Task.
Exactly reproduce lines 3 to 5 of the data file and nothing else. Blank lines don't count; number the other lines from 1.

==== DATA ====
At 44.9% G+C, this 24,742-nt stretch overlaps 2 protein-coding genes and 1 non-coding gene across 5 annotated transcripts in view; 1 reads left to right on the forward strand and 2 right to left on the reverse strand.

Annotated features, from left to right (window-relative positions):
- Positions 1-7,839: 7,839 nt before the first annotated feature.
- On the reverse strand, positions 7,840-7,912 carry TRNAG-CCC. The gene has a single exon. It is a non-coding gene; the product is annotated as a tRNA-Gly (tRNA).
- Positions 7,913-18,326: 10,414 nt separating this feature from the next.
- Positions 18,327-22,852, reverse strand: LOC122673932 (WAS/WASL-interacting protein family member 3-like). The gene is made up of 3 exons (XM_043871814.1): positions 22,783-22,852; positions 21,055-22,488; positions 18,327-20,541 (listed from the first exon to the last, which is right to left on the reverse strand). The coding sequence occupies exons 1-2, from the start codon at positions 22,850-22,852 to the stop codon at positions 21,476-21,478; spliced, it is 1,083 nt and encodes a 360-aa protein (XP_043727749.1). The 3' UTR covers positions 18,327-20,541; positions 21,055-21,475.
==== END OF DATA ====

- Positions 1-7,839: 7,839 nt before the first annotated feature.
- On the reverse strand, positions 7,840-7,912 carry TRNAG-CCC. The gene has a single exon. It is a non-coding gene; the product is annotated as a tRNA-Gly (tRNA).
- Positions 7,913-18,326: 10,414 nt separating this feature from the next.